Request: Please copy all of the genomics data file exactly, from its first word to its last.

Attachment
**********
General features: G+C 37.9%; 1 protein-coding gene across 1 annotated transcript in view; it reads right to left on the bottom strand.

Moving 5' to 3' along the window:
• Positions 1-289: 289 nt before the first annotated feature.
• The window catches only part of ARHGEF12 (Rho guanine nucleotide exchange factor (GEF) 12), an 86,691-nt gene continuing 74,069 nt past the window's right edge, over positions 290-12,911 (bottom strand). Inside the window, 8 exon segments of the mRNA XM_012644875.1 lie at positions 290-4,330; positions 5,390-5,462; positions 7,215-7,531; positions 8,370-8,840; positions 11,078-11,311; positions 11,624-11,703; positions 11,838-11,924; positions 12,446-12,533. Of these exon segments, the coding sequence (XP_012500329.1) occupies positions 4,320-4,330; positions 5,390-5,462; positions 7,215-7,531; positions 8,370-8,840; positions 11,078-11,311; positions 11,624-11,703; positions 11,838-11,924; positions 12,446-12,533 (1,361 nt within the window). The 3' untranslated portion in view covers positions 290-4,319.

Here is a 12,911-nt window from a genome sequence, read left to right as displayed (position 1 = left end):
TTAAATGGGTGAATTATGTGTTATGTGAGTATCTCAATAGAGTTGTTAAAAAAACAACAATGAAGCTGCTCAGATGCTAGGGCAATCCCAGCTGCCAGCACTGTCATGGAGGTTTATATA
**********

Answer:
General features: G+C 37.9%; 1 protein-coding gene across 1 annotated transcript in view; it reads right to left on the bottom strand.

Moving 5' to 3' along the window:
• Positions 1-289: 289 nt before the first annotated feature.
• The window catches only part of ARHGEF12 (Rho guanine nucleotide exchange factor (GEF) 12), an 86,691-nt gene continuing 74,069 nt past the window's right edge, over positions 290-12,911 (bottom strand). Inside the window, 8 exon segments of the mRNA XM_012644875.1 lie at positions 290-4,330; positions 5,390-5,462; positions 7,215-7,531; positions 8,370-8,840; positions 11,078-11,311; positions 11,624-11,703; positions 11,838-11,924; positions 12,446-12,533. Of these exon segments, the coding sequence (XP_012500329.1) occupies positions 4,320-4,330; positions 5,390-5,462; positions 7,215-7,531; positions 8,370-8,840; positions 11,078-11,311; positions 11,624-11,703; positions 11,838-11,924; positions 12,446-12,533 (1,361 nt within the window). The 3' untranslated portion in view covers positions 290-4,319.

Here is a 12,911-nt window from a genome sequence, read left to right as displayed (position 1 = left end):
TTAAATGGGTGAATTATGTGTTATGTGAGTATCTCAATAGAGTTGTTAAAAAAACAACAATGAAGCTGCTCAGATGCTAGGGCAATCCCAGCTGCCAGCACTGTCATGGAGGTTTATATA